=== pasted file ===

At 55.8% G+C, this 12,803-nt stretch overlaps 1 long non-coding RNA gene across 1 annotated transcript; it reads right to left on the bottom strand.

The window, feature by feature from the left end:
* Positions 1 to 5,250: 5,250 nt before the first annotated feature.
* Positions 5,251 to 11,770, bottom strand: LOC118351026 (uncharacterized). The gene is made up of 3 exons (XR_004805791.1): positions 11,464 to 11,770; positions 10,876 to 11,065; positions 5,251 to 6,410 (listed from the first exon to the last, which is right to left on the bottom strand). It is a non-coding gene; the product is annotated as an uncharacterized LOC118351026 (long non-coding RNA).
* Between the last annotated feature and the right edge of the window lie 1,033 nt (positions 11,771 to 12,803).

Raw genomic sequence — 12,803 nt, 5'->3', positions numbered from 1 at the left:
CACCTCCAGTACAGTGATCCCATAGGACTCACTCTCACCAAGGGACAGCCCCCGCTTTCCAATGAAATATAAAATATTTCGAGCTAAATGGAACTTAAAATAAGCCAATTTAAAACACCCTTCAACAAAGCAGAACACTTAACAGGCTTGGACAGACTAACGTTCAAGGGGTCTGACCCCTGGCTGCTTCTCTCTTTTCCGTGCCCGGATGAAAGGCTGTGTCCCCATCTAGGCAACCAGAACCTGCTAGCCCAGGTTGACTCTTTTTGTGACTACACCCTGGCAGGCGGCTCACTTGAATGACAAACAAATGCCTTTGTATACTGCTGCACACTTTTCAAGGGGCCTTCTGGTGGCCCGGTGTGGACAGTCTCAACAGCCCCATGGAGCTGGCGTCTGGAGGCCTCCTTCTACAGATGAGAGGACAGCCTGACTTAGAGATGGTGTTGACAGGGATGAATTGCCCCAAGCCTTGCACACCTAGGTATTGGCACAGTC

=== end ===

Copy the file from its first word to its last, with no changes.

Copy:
At 55.8% G+C, this 12,803-nt stretch overlaps 1 long non-coding RNA gene across 1 annotated transcript; it reads right to left on the bottom strand.

The window, feature by feature from the left end:
* Positions 1 to 5,250: 5,250 nt before the first annotated feature.
* Positions 5,251 to 11,770, bottom strand: LOC118351026 (uncharacterized). The gene is made up of 3 exons (XR_004805791.1): positions 11,464 to 11,770; positions 10,876 to 11,065; positions 5,251 to 6,410 (listed from the first exon to the last, which is right to left on the bottom strand). It is a non-coding gene; the product is annotated as an uncharacterized LOC118351026 (long non-coding RNA).
* Between the last annotated feature and the right edge of the window lie 1,033 nt (positions 11,771 to 12,803).

Raw genomic sequence — 12,803 nt, 5'->3', positions numbered from 1 at the left:
CACCTCCAGTACAGTGATCCCATAGGACTCACTCTCACCAAGGGACAGCCCCCGCTTTCCAATGAAATATAAAATATTTCGAGCTAAATGGAACTTAAAATAAGCCAATTTAAAACACCCTTCAACAAAGCAGAACACTTAACAGGCTTGGACAGACTAACGTTCAAGGGGTCTGACCCCTGGCTGCTTCTCTCTTTTCCGTGCCCGGATGAAAGGCTGTGTCCCCATCTAGGCAACCAGAACCTGCTAGCCCAGGTTGACTCTTTTTGTGACTACACCCTGGCAGGCGGCTCACTTGAATGACAAACAAATGCCTTTGTATACTGCTGCACACTTTTCAAGGGGCCTTCTGGTGGCCCGGTGTGGACAGTCTCAACAGCCCCATGGAGCTGGCGTCTGGAGGCCTCCTTCTACAGATGAGAGGACAGCCTGACTTAGAGATGGTGTTGACAGGGATGAATTGCCCCAAGCCTTGCACACCTAGGTATTGGCACAGTC